PROVIDENCE, R.I. (WPRI) — Polls opened at 7 a.m. for the special election primary in Providence’s Ward 10, where four Democrats are vying for the City Council seat left open following the resignation of longtime Councilman Luis Aponte.
Orlando Correa, Pedro Espinal, Monica Huertas and Natalia Rosa Sosa are competing in the Democratic primary. The winner will take on independent Jeffrey Lemire in the general election on Nov. 5. (There are no Republicans running).
The competitive race has been marked by rival endorsements, allegations of mail ballot impropriety and outside influences from stakeholders who have interests in Washington Park and Lower South Providence.
The ward includes the Providence port, along with the industrial area of Allens Avenue where the chairman of the Providence Board of Licenses recently floated the idea of concentrating nightclubs.
- WATCH: Meet the primary candidates for the Ward 10 council race
- MORE: Ward 10 candidates debate the issues
- VOTERS: Find your polling place
Huertas, a social worker, has focused her campaign on cleaning up the port, along with other environmental issues, earning her the endorsement of progressives and the Rhode Island Democratic Women’s Caucus. She describes herself as an activist, and has spoken about being a teenage mother and briefly homeless before ultimately graduating college.
Espinal, a real estate investor, has touted his business experience and longevity in the ward on the campaign trail. He was endorsed by the Young Democrats of Rhode Island, who cited Espinal’s decision to challenge the incumbent Aponte in last year’s election rather than wait for the seat to be open. (Espinal lost with 49% of the vote).
The Providence Republicans also said they were supporting Espinal, which he immediately denounced.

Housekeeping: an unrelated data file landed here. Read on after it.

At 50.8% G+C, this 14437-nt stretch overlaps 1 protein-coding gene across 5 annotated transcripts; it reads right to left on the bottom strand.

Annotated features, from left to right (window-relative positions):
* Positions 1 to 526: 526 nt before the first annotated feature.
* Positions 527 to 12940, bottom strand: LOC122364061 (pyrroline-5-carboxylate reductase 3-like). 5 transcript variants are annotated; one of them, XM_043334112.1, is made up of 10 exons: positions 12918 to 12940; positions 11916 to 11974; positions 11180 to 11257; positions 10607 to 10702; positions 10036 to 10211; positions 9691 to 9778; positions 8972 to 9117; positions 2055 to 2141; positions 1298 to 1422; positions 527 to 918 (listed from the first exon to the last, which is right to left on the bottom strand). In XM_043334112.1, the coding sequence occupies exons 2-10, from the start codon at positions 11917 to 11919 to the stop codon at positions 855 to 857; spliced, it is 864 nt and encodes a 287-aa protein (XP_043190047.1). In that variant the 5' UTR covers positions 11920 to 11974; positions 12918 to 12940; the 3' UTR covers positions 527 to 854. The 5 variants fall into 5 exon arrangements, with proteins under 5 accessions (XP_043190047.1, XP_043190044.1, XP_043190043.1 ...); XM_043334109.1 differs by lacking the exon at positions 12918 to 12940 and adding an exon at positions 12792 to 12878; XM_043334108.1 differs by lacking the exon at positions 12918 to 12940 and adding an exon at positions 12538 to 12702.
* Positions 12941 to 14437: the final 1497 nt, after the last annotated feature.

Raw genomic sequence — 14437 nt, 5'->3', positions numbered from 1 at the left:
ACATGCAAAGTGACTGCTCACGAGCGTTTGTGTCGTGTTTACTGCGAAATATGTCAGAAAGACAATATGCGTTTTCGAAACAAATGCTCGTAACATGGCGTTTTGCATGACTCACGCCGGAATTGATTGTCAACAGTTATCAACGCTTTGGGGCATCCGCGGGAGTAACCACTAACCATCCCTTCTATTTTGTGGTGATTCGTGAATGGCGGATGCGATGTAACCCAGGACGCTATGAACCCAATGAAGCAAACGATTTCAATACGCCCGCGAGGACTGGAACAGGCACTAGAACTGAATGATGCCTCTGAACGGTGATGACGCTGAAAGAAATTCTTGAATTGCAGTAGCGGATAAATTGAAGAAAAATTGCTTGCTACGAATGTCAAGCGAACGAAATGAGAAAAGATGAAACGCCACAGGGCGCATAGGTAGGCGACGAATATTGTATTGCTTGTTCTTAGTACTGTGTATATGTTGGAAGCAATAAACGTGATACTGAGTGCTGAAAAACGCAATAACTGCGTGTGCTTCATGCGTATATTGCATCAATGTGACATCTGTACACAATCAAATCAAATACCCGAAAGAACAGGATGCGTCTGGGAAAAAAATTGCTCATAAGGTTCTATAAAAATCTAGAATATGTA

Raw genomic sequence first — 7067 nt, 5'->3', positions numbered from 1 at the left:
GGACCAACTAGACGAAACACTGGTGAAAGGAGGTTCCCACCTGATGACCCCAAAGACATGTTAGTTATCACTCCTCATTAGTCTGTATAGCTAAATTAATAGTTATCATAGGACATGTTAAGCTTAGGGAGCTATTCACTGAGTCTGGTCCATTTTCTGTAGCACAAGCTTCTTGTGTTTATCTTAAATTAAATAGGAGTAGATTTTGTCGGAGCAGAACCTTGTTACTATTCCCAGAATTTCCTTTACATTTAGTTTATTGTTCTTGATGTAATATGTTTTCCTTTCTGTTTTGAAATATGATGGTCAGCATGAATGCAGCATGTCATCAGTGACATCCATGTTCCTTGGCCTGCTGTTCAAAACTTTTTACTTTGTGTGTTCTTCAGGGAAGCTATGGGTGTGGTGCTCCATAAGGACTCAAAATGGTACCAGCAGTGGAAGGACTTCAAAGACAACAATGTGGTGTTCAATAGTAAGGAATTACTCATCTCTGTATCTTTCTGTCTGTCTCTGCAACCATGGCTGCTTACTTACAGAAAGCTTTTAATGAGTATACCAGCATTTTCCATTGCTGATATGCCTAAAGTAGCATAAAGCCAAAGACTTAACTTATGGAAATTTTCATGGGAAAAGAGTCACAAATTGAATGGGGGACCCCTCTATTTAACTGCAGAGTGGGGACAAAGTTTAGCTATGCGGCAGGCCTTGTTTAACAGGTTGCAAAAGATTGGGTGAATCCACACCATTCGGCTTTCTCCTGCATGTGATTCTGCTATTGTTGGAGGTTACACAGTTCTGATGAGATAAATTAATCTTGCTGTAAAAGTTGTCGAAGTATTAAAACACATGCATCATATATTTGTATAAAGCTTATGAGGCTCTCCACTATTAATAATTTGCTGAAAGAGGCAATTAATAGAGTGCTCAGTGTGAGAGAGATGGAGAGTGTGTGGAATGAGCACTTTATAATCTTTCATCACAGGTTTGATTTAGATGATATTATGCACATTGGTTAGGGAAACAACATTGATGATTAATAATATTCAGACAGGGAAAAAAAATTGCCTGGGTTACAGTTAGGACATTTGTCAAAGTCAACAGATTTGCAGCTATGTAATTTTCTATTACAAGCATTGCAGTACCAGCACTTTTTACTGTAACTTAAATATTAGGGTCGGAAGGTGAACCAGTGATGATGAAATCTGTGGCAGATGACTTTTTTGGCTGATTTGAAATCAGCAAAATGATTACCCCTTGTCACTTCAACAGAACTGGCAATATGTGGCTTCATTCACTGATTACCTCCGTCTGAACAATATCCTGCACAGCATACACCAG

Rosa Sosa, a law assistant, has said she caught the bug for civic life when she marched in Washington with her mother as a child. She is a former member of the Providence School Board and has said she is focusing on affordable housing, better schools and infrastructure.
Correa, a union iron worker, has been endorsed by numerous unions including the IAFF Local 799 Providence Firefighters, the UNAP Local 5098 nurses union and the Rhode Island Building Trades Council. He’s the only candidate from the Lower South Providence section of the ward, and argues that neighborhood is due for better representation, since Aponte was from Washington Park.
Correa has also raised the most money in the race, in part thanks to that union backing.
The race has become heated at times, particularly between Espinal and Rosa Sosa, with both campaigns accusing the other of bad mail ballot behavior at the same apartment complex where they were canvassing for votes.
Rosa Sosa has well-known political operative Luis Estrada as her field director, who is known for his get-out-the-vote ground game.
Espinal has also been criticized for having $93,000 in back taxes owed to the city, while Rosa Sosa had unpaid ethics fines at the beginning of her campaign that she has now paid off.
Turnout, including the number of mail ballots returned, could be a major factor in a race that typically garners fewer than 1,500 votes.
In the 2018 Democratic primary between Aponte and Espinal, 1212 voters cast ballots, including 80 mail ballots.
City spokesperson Emily Crowell said 155 mail ballots have been received by the Board of Canvassers for Thursday’s primary.
The polls are open until 8 p.m. Thursday. The two polling places are Washington Park Community Center at 42 Jilllson St. and the John H. Rollins Rec Center at 325 Ocean St.